A digital currency, on the other hand, produces an immutable record of every transaction made, of where it came from and where it is going. It is like a cryptographically protected distributed ledger for currencies and makes it much harder to launder money.

There are a number of regulatory and legislative issues to overcome. This is a disruptive technology solution that questions the very notion of a centralised monetary system. The G7 nations have even formed a taskforce to look at the issue of cryptocurrencies, with a particular focus on Libra.

But as long as it can prove its real value, I can see at least one of the recently launched virtual currencies really taking off in 2020.


About The Author

Guest Contributor

A Guest Contributor is any of a number of experts who contribute articles and columns under their own respective names. They are regarded as authorities in their disciplines, and their work is usually published with limited editing only. They may also contribute to other publications. - Ed.

Following reverse listing, public can now acquire shareholding in Paratus Namibia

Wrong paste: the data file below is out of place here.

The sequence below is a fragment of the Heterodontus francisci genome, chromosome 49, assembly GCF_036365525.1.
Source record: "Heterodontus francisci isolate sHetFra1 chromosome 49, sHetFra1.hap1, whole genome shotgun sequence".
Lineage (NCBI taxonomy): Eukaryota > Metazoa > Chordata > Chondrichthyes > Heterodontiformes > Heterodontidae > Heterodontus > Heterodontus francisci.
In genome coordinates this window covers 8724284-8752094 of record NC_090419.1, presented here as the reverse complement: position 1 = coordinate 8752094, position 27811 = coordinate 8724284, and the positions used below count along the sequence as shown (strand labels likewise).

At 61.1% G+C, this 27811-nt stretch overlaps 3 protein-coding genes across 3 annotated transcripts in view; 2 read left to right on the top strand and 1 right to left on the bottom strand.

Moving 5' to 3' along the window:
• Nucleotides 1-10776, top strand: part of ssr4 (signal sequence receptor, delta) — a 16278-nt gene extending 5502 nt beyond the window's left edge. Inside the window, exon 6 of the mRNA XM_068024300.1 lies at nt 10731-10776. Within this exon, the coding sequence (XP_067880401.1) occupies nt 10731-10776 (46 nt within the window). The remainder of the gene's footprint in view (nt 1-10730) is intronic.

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20 February 2020, Windhoek, Namibia: Paratus Namibia Holdings (PNH) was founded as Nimbus Infrastructure Limited (“Nimbus”), Namibia’s first Capital Pool Company listed on the Namibian Stock Exchange (“NSX”).

Although targeting an initial capital raising of N$300 million, Nimbus nonetheless managed to secure funding to the value of N$98 million through its CPC listing. With a mandate to invest in ICT infrastructure in sub-Sahara Africa, it concluded management agreements with financial partner Cirrus and technology partner, Paratus Telecommunications (Pty) Ltd (“Paratus Namibia”).

Paratus Namibia Managing Director, Andrew Hall

Its first investment was placed in Paratus Namibia, a fully licensed communications operator in Namibia under regulation of the Communications Regulatory Authority of Namibia (CRAN). Nimbus has since been able to increase its capital asset base to close to N$500 million over the past two years.